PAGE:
Frequent somatic mutations of mitochondrial DNA in esophageal squamous cell carcinoma
Article first published online: 7 OCT 2003
Copyright © 2003 Wiley-Liss, Inc.
International Journal of Cancer
Volume 108, Issue 2, pages 228–231, 10 January 2004
How to Cite
Kumimoto, H., Yamane, Y., Nishimoto, Y., Fukami, H., Shinoda, M., Hatooka, S. and Ishizaki, K. (2004), Frequent somatic mutations of mitochondrial DNA in esophageal squamous cell carcinoma. Int. J. Cancer, 108: 228–231. doi: 10.1002/ijc.11564
- Issue published online: 19 NOV 2003
- Article first published online: 7 OCT 2003
- Manuscript Accepted: 31 JUL 2003
- Manuscript Revised: 29 JUL 2003
- Manuscript Received: 25 FEB 2003
- mitochondrial DNA;
- esophageal cancer;
- hypervariable region;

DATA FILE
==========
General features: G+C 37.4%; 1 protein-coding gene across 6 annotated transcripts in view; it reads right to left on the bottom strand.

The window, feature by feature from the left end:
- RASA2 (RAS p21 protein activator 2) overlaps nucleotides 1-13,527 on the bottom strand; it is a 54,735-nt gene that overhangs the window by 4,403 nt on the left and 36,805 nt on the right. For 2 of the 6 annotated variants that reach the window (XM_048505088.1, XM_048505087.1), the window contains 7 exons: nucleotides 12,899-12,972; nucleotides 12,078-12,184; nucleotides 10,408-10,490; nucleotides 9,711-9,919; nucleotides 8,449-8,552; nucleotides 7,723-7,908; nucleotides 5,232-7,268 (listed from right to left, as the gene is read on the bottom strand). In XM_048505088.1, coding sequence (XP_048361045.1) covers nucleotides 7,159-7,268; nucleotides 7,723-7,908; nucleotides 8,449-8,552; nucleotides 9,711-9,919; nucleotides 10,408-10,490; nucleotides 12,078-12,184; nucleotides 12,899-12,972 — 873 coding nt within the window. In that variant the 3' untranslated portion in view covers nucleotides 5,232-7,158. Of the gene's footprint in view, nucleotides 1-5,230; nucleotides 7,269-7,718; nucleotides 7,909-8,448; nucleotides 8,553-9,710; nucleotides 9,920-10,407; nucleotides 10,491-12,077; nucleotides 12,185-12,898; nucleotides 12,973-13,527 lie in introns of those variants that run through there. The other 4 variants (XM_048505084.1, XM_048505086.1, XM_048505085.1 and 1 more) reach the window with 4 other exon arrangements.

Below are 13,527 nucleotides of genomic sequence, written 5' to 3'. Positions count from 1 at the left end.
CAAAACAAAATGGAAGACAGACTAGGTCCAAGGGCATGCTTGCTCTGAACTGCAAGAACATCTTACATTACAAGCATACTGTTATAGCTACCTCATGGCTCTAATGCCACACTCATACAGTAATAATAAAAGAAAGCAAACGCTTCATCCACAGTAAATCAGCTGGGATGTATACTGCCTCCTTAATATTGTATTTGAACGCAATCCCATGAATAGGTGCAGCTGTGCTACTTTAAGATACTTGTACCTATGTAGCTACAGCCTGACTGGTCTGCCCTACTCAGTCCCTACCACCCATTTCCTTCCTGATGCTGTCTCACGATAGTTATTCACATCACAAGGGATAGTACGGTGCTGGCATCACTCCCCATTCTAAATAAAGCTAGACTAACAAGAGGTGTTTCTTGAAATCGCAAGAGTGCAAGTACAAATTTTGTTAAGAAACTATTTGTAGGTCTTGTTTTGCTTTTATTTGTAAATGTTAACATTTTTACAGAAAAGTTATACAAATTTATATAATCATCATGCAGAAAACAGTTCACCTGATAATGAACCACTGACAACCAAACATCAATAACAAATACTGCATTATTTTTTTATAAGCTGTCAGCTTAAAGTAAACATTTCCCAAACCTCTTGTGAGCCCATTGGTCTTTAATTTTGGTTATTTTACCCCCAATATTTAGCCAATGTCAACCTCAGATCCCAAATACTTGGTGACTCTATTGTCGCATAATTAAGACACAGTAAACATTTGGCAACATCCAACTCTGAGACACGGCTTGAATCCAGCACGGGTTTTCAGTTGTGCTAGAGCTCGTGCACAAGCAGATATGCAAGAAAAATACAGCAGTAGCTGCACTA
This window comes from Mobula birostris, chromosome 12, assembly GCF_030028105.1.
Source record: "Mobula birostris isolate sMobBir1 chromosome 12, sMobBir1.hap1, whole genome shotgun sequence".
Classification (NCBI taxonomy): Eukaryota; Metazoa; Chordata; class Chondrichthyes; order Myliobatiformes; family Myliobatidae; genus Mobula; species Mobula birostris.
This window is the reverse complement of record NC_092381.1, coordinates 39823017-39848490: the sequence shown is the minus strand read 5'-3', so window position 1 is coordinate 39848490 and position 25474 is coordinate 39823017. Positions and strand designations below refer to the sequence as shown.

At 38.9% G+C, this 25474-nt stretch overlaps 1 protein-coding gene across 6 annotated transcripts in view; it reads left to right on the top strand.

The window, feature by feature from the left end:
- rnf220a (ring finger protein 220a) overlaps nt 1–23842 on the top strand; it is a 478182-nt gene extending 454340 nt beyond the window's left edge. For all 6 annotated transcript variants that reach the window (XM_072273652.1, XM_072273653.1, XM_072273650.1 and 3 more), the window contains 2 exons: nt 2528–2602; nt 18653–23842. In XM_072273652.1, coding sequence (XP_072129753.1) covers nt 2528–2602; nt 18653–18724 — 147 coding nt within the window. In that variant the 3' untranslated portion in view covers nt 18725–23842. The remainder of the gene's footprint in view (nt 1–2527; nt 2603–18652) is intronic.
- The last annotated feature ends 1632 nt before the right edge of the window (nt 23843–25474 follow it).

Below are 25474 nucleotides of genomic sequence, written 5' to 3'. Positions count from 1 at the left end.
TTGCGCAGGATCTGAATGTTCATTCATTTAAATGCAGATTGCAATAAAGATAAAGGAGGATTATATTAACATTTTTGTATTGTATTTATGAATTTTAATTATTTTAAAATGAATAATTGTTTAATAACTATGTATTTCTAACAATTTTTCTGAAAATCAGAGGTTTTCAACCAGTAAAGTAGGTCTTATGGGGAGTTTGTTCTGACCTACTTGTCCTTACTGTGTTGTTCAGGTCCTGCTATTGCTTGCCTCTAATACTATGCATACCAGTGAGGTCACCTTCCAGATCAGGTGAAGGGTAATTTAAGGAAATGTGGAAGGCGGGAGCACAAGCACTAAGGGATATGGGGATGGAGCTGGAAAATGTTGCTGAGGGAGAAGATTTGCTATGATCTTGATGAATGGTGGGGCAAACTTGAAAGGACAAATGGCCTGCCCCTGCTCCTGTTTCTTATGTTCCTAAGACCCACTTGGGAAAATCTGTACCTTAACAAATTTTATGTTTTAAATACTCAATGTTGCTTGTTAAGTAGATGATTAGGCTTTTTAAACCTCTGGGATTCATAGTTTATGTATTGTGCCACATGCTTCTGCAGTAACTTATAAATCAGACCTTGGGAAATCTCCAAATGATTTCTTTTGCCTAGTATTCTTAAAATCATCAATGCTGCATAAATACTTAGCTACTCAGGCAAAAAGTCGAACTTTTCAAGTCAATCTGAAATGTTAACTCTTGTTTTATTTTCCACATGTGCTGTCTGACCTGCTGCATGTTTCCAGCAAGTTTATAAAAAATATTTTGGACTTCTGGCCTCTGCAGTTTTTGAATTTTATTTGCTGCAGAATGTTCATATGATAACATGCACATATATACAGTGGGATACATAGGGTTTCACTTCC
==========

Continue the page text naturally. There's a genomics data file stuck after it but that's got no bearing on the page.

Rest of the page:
Recent studies of various cancers, such as those of the breast, head and neck, bladder and lung, reported that 46–64% of somatic mutations in the D-loop region of mitochondrial DNA (mtDNA) are observed. However, in esophageal cancer, only a low rate (5%) of somatic mutations has so far been reported in one article (Hibi, K. et al., Int J Cancer 2001;92:319–321). Thus, to confirm this we analyzed the somatic mutations for hypervariable regions (HVR-I and HVR-II) in the D-loop of mtDNA to reevaluate the possibility of mitochondrial genetic instability in this cancer. We amplified both HVRs by PCR and DNA samples obtained from 38 esophageal tumors and matched normal tissues, and then sequenced them. Comparing the sequences of tumors to those of normal tissues, we found 14 somatic mutations in 13 patients (34.2%). Eleven mutations were at the C consecutive stretch from position 303 to 309 of MITOMAP in the mitochondria databank (http://www.mitomap.org/), 1 at position 215 in HVR-II and 2 at positions 16,304 and 16,324 in HVR-I. There were 41 types of germ line variations in HVR-I including 2 not so far recorded in the mtDNA databank and 17 in HVR-II including 1 not yet recorded. We also determined nuclear genome instability of these 38 specimens by analyzing 3 independent microsatellite sequences. While 4 specimens showed a single microsatellite change, which is tumor specific, we did not find any co-relation between a somatic mtDNA mutation and microsatellite instability of nuclear genome DNA. These results suggest that mtDNA mutations might show a genetic instability in esophageal cancer independently from a nuclear genome instability. © 2003 Wiley-Liss, Inc.